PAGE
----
David
 
I'd like to go during the week, but between work, football practice, band practice, and gymnastics, we stay busy during the weekdays....
Maybe I'll duck work one day soon.....
We will be out this weekend, gonna try it again.

David
I know the feeling. The good thing is that there will be less people as the water gets cooler but the weekends will always have more. Most of the time people are polite. I know the last time I went on a saturday there were quiet a few seiners but we each took our turn and caught shrimp. Now....some of them were not too happy with some of the shark fishermen that had let their lines drift way down the beach. That is the part that is aggravating. Fish but don't take up the entire beach.
 
Thread starter #33
Unfortunately, it's a public beach. Most of the fishermen will work with you if you ask politely. The shark fishermen are a different story, since they kayak their baits way out, it's difficult for them to reel in and let you pass. You just have to work around them. This isn't usually too difficult.
Since my wife and I shrimp the entire length of the beach, there is always room somewhere; you may just have to walk a ways to find a long stretch of clear beach. Most of the people fishing don't go that far down the beach.
 
What will be the best time to try to seine on Jekyll tomorrow , Sunday and Monday based on tides? Anybody had any luck this week. Hoping to give it a try this week end if my wife will hold one end of the net! Thanks for any advice!
 
Thread starter #36
The tides are very high this week due to the full moon. If you are heading to St. Andrews to seine, you wont need to get there until noon. You can seine both the outgoing tide and the incoming tide and into the night until the tide reaches the point you have no room to pull your net onto the beach. The same applies to the north beach also, should you go there; however, there is much less available room to seine on the north beach due to the slope and obstacles in the water.
My wife and I went today for a short time to catch bait for fishing. We got there about an hour before low tide and seined long enough to catch enough bait to fish with. The shrimp were good sized, but not plentiful due to the bright sunlight.
If you begin seining at noon, you should do fairly well as long as you seine the entire length of the beach. If you seine one area over and over you will not catch that many. It's best to seine a new spot each time to maximize your catch. The short time we were there today, we managed to catch a 5 gal bucket of blue crabs along with the bait and shrimp.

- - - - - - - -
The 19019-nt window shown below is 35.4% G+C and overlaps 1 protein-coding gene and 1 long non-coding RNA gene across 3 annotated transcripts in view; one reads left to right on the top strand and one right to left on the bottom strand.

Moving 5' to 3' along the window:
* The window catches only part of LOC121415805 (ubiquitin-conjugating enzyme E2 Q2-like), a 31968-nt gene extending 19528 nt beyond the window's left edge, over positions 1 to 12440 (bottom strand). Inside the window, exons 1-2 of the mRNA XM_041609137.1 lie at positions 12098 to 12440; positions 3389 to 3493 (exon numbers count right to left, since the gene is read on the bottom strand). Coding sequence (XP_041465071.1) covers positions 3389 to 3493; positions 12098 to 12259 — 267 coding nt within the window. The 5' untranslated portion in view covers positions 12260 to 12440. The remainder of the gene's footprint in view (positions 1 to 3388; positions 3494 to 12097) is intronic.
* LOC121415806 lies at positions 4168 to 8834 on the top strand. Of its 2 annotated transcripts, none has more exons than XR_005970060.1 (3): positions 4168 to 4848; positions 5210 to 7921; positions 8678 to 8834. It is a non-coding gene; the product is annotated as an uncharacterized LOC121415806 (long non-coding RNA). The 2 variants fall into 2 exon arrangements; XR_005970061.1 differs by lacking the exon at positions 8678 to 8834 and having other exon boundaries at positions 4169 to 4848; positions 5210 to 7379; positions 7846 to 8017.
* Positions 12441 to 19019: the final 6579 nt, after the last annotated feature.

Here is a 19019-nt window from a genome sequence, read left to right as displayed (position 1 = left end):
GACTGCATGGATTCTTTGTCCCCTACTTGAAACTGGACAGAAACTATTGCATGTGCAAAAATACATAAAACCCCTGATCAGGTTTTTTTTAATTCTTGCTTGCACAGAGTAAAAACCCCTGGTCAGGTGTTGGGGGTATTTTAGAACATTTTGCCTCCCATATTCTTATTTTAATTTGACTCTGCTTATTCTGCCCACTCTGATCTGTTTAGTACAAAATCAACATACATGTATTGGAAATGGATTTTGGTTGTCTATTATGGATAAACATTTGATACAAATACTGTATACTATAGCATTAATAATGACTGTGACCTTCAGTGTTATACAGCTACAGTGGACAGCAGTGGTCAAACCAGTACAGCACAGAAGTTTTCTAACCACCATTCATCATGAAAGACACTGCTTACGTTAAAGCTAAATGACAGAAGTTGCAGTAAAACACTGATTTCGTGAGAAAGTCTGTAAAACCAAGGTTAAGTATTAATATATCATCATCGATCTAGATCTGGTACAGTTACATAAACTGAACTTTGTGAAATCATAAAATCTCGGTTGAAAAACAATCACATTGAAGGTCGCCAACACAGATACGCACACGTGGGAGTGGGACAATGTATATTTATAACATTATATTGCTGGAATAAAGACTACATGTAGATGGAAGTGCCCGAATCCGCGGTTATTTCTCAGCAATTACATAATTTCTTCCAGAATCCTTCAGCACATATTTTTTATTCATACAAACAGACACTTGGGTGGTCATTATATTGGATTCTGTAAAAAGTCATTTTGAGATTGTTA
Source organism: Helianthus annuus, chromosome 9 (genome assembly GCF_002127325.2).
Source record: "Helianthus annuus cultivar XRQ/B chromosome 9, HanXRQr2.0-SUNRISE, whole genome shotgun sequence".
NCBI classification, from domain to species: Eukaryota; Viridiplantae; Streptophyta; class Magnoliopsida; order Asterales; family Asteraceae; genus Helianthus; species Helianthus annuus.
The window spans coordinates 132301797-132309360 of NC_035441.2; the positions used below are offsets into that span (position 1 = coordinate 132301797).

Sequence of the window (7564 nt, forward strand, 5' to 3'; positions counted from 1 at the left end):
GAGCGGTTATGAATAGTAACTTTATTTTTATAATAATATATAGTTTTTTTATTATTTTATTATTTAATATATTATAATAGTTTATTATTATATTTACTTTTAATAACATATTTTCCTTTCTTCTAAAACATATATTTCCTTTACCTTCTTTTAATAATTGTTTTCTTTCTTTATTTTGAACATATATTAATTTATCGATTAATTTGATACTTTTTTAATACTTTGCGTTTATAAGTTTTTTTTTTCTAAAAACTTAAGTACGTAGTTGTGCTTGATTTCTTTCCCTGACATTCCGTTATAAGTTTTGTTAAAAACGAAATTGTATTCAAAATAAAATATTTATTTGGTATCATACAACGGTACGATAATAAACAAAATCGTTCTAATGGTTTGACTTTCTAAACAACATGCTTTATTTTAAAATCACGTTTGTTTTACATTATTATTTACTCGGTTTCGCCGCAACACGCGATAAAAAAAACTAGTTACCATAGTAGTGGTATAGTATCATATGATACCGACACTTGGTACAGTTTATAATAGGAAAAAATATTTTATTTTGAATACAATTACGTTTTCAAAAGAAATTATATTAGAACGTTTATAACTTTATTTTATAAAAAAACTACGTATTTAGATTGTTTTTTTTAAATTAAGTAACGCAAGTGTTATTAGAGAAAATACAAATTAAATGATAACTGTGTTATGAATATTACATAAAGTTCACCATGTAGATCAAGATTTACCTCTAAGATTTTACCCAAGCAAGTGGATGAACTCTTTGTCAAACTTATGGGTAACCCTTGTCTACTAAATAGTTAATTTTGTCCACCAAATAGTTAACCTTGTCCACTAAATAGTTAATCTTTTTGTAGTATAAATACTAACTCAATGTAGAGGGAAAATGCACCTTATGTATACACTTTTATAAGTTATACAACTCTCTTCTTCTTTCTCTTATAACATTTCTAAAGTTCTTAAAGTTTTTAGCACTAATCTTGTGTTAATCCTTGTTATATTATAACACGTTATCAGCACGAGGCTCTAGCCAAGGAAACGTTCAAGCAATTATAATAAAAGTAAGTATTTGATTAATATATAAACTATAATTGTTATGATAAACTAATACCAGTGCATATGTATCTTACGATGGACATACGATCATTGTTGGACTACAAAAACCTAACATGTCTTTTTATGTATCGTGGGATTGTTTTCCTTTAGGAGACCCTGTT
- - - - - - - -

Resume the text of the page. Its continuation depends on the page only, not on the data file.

Hope you find this information useful.
 
The tides are very high this week due to the full moon. If you are heading to St. Andrews to seine, you wont need to get there until noon. You can seine both the outgoing tide and the incoming tide and into the night until the tide reaches the point you have no room to pull your net onto the beach. The same applies to the north beach also, should you go there; however, there is much less available room to seine on the north beach due to the slope and obstacles in the water.
My wife and I went today for a short time to catch bait for fishing. We got there about an hour before low tide and seined long enough to catch enough bait to fish with. The shrimp were good sized, but not plentiful due to the bright sunlight.
If you begin seining at noon, you should do fairly well as long as you seine the entire length of the beach. If you seine one area over and over you will not catch that many. It's best to seine a new spot each time to maximize your catch. The short time we were there today, we managed to catch a 5 gal bucket of blue crabs along with the bait and shrimp.
Hope you find this information useful.
Were there many people seining when you were there?
 
Thread starter #39
There were two groups of people fishing and one other seine. The water temperature will keep most at home this time of year. Those with wet suits have an advantage in this respect. Should have mine sometime this week.
The size of the shrimp is much improved and I want to take advantage of that, though the numbers are down somewhat. Still plenty of blue crabs to be had, though. I've been wondering when the mullet will begin showing up, they are typically here by now.
 
Season and net?

Is the food shrimp season still on? Also, the wife and I have a 50' 5/8" mesh net that we bought for seining bait shrimp. Is that legal for food shrimp? We have our chest waders from trout fishing in the mountains and thought we might give seining a try - mostly for bait actually, as only I eat them.